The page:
Peters (Valley of the Shadow, 2015, etc.) continues his visceral Civil War series with the Union Army’s 1864 assaults around Petersburg, Virginia.
Sourcing biographies, letters, and historical documents, Peters creates a superbly detailed retelling of the Civil War confrontations near Petersburg, bloody butchering that marked the beginning of the war’s end. The story begins with a massive explosion behind Confederate lines. There’s much ugly history uncovered. The North’s employment of African-American soldiers at the Battle of the Crater was controversial, even among some Northerners and Union troops, some of whom turned on the black soldiers. Peters doesn’t shy from relating instances of shocking barbarism, and from there, he chronicles bloodletting at places far from the common historical record, including Second Deep Bottom, Globe Tavern, and Reams Station. Prepare for a narrative of near unrelenting violence, which shifts only occasionally to reimagined headquarters conferences and some homefront anecdotes such as Gen. Francis Channing Barlow’s, nearly collapsed from internal parasites, attending his wife’s New Jersey funeral. Sickened by the slaughter, Harvard-educated Barlow thought "if he ever had a soul he seemed to have lost it" in war’s crucible of cruelty. Peters' fast-paced novel is entirely a story of men at war, from the quiet, calm, relentless Grant to Lee, aware that slavery had cursed the white South, to a young up-from-the-ranks 50th Pennsylvania lieutenant named Brown, worried because he "sensed a beast" growing inside himself. The narrative is chronological, beginning in the relentless summer heat and continuing through the fall campaign. With thoughtful yet candid judgments of generalship and empathetic appreciation for the common soldier’s sacrifice, Peters' descriptions of battle, with blood misting the air and men whose limbs or faces have been shot away, are cringeworthy yet a reminder of the half-million lives sacrificed to preserve the union.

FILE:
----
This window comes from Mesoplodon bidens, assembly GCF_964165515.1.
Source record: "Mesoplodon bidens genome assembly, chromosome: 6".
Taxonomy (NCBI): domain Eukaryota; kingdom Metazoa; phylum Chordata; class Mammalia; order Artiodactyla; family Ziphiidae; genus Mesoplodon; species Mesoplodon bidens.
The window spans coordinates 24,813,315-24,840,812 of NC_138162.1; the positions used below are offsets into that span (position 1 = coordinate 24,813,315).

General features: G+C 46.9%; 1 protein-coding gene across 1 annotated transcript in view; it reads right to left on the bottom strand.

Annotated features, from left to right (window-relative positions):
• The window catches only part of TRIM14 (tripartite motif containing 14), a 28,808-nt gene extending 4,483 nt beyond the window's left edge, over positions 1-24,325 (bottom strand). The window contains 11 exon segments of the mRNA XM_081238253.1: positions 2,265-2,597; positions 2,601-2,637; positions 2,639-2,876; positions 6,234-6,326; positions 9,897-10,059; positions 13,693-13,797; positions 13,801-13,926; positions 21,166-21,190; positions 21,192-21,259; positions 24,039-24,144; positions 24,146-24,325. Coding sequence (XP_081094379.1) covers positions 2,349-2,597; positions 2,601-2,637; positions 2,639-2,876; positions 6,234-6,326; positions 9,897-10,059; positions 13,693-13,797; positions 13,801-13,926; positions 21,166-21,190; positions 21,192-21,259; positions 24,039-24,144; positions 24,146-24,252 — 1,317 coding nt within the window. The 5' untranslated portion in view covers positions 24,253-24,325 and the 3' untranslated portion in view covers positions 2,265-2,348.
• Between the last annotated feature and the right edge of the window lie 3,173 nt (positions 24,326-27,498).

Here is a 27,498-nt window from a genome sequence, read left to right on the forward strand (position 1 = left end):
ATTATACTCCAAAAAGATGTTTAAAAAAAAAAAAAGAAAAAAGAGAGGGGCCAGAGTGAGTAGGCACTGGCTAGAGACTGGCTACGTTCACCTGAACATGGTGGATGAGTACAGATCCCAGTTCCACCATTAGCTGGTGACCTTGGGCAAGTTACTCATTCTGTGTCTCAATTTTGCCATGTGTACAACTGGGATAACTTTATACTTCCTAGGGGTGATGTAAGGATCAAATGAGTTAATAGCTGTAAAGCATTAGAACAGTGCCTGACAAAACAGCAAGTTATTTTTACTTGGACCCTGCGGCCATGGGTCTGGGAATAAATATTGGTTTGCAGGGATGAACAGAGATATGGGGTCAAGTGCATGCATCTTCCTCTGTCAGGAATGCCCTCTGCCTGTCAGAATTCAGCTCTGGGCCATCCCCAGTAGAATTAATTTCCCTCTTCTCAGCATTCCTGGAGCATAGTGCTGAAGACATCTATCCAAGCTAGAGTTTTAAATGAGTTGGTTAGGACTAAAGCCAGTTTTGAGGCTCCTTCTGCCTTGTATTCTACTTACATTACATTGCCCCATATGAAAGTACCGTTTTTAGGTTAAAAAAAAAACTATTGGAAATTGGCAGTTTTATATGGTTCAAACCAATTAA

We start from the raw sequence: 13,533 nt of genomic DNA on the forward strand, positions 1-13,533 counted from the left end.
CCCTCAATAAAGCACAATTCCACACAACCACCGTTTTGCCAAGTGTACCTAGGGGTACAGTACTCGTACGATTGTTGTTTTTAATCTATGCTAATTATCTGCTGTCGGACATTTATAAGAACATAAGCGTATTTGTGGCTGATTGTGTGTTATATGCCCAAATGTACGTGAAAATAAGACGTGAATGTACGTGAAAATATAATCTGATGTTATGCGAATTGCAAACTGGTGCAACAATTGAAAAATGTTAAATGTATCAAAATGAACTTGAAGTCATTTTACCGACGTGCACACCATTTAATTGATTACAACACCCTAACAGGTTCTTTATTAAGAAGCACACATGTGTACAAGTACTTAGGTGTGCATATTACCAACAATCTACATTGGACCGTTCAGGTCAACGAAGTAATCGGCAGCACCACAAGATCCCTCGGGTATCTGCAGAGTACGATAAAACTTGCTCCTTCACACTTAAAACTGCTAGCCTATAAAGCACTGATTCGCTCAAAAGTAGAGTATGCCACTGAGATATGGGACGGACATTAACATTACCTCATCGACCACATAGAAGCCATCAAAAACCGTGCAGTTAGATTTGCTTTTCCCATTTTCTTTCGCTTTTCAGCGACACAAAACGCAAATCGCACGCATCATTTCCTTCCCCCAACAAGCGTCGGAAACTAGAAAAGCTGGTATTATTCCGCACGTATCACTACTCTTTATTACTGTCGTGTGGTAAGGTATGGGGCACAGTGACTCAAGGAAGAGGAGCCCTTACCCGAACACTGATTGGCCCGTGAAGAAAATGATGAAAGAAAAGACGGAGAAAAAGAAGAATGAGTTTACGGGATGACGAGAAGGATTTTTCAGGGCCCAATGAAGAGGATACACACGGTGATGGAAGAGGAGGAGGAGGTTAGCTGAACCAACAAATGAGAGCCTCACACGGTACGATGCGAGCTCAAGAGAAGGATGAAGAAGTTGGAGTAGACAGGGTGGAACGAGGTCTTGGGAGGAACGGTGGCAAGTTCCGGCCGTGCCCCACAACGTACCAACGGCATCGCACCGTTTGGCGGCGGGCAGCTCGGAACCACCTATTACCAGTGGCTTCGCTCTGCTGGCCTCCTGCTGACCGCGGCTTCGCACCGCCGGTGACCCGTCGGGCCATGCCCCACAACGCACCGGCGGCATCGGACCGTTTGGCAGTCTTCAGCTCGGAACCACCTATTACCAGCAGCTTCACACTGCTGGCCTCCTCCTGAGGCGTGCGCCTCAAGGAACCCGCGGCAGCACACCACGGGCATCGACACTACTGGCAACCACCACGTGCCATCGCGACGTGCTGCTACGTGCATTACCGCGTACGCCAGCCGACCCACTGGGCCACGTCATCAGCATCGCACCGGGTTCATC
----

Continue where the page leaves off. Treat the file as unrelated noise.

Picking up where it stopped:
Rich in detail and rendered with a literary flair, this is magnificent fiction that Civil War buffs will want for their libraries.